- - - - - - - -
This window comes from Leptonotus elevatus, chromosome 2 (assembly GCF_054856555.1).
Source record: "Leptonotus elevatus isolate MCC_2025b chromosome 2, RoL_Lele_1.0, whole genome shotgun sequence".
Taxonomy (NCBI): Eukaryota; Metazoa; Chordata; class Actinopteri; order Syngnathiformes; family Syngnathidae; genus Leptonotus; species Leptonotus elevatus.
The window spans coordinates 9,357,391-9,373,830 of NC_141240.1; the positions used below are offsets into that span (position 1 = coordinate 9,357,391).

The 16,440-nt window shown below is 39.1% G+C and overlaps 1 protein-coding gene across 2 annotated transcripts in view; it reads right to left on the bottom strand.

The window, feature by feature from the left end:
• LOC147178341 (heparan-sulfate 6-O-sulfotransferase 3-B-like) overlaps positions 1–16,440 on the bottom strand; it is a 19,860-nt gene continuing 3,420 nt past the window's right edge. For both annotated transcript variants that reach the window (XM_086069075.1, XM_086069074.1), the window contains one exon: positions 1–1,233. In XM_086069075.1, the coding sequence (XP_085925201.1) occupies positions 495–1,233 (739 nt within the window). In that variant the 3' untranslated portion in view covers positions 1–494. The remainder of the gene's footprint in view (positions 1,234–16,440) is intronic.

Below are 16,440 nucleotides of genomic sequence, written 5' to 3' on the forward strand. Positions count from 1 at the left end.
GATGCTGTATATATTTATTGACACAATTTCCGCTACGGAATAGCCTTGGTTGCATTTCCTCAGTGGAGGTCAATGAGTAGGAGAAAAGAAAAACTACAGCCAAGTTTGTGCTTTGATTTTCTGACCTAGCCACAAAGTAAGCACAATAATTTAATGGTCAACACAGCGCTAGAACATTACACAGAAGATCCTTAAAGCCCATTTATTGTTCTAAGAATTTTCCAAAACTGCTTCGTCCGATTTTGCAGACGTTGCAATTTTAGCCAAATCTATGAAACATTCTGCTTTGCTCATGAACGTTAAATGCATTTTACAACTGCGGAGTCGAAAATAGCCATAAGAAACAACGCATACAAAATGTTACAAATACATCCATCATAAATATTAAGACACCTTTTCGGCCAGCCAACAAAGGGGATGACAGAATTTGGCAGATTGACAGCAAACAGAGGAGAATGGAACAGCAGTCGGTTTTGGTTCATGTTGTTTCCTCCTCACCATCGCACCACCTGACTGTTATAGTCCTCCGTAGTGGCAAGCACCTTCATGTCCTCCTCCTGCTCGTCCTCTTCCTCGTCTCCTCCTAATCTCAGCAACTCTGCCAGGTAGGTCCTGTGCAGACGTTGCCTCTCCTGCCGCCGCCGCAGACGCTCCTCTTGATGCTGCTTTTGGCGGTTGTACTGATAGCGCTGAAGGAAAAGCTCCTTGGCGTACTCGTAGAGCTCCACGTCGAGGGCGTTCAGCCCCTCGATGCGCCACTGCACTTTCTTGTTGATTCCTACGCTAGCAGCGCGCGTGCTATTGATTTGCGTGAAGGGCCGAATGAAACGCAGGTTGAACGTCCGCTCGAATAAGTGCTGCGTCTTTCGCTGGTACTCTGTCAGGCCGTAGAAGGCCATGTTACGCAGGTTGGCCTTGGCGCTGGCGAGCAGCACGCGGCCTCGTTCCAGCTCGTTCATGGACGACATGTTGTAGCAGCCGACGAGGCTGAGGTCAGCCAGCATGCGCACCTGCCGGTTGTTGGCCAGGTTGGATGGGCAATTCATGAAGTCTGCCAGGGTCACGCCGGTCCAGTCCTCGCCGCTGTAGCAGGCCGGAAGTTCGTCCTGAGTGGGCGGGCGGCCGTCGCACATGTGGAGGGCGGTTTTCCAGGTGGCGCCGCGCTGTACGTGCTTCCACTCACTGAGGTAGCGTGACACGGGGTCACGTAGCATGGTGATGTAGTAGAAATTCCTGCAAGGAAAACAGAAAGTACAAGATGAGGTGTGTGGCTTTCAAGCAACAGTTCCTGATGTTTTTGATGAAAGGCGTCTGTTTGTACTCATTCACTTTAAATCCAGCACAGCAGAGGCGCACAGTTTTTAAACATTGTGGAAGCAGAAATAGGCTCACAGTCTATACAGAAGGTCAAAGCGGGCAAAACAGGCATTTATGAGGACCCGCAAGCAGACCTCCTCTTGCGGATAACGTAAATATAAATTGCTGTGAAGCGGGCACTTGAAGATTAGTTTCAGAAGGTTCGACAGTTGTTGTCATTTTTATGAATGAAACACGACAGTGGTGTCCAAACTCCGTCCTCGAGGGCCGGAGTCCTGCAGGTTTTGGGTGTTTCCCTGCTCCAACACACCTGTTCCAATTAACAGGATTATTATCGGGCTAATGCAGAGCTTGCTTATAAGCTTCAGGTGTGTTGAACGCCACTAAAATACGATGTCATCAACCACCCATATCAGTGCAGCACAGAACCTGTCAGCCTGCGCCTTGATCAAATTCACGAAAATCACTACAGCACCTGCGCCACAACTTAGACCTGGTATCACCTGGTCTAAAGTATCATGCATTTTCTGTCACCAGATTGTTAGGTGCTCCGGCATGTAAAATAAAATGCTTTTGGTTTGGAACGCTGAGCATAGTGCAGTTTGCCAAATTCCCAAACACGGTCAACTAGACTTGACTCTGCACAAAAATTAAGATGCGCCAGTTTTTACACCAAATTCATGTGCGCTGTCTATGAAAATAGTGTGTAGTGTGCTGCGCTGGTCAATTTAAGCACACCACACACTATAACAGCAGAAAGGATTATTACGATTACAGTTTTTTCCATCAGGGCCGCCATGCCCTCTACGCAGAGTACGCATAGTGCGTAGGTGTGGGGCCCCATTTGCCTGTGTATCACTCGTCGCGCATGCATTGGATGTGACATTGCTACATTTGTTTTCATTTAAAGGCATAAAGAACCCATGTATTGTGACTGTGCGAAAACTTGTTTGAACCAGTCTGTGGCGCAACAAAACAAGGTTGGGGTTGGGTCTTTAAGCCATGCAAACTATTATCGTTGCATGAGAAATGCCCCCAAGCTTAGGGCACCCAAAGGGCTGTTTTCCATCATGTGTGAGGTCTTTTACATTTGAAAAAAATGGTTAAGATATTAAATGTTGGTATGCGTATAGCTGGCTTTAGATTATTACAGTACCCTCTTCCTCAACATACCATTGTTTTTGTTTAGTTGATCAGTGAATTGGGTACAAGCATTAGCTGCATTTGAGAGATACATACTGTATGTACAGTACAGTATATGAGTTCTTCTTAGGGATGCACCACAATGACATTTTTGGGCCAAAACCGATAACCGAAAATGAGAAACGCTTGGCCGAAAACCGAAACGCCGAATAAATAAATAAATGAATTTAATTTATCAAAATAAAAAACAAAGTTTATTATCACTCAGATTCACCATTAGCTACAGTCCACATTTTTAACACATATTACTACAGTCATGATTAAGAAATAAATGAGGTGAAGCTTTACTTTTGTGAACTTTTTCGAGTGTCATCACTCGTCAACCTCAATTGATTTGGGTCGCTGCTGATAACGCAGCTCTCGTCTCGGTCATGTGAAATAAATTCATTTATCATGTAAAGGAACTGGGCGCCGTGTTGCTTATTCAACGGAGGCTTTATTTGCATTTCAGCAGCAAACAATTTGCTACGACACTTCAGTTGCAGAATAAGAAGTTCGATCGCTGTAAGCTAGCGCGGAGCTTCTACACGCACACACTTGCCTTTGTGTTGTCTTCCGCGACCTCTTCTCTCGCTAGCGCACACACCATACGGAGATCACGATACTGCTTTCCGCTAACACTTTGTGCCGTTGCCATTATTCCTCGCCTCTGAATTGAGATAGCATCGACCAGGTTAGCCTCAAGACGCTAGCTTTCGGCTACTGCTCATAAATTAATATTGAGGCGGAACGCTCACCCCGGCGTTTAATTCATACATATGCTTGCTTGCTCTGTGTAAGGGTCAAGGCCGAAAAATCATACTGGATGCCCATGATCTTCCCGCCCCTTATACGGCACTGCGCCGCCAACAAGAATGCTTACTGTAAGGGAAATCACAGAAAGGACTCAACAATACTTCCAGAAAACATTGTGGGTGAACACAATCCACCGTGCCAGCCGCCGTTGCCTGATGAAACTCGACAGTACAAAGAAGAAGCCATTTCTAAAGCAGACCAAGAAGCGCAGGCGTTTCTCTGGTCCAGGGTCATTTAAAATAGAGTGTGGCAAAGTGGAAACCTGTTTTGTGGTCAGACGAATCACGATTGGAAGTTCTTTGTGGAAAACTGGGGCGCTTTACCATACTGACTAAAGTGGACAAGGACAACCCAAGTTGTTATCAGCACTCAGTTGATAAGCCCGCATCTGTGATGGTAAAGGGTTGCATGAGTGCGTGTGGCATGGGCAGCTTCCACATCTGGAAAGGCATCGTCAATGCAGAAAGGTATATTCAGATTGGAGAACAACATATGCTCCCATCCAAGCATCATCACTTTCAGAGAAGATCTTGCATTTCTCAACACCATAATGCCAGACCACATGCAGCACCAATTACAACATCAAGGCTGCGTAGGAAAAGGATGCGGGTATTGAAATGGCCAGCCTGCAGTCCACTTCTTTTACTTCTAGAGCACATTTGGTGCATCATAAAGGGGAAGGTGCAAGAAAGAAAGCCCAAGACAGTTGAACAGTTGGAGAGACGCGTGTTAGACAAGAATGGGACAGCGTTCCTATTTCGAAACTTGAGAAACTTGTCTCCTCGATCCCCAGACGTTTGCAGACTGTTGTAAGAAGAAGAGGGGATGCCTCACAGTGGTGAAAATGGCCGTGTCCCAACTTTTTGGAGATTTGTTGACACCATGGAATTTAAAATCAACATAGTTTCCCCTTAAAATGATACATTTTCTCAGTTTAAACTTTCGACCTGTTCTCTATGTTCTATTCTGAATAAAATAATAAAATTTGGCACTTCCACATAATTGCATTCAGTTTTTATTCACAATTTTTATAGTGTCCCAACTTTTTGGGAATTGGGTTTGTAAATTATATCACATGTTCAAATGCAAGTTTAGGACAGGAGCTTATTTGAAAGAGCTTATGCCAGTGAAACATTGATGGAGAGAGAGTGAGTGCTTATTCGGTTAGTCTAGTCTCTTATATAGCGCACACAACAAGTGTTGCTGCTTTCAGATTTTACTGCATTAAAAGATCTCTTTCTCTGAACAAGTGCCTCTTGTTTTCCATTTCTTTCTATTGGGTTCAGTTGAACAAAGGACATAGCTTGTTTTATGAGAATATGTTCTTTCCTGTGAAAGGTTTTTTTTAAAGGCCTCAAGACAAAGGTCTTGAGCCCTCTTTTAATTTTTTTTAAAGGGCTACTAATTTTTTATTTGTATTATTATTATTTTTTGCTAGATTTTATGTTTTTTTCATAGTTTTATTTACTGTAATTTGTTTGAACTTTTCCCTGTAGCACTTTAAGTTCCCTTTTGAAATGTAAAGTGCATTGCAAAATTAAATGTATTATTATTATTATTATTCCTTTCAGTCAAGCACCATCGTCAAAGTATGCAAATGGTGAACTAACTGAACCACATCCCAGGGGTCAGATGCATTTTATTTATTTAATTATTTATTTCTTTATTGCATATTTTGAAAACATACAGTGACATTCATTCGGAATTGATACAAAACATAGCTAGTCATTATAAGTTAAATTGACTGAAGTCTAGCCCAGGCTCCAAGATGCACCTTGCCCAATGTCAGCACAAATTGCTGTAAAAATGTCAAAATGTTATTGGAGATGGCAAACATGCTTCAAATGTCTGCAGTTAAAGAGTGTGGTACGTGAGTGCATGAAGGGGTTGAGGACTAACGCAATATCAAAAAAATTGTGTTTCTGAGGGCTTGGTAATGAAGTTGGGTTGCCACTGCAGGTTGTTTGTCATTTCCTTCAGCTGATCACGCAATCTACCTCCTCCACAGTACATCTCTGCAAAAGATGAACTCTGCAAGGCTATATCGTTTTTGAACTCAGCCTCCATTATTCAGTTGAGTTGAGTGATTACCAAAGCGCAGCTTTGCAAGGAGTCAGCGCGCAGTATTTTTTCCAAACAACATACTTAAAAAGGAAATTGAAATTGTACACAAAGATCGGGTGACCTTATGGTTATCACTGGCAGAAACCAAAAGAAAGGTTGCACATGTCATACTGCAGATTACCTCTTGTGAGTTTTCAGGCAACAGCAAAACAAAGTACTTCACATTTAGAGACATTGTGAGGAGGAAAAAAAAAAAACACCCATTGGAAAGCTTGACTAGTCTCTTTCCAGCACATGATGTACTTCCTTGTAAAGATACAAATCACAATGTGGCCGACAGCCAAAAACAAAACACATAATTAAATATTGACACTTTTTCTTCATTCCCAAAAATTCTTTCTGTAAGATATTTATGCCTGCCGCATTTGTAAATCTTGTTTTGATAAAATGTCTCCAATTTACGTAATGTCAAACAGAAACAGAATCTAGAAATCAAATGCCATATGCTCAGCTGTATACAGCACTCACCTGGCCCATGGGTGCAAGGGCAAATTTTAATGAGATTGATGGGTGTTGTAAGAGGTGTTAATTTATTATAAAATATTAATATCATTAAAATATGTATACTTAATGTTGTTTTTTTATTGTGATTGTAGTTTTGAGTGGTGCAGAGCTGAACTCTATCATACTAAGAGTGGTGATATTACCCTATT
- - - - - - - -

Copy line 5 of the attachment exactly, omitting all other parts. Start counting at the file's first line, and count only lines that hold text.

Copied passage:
The 16,440-nt window shown below is 39.1% G+C and overlaps 1 protein-coding gene across 2 annotated transcripts in view; it reads right to left on the bottom strand.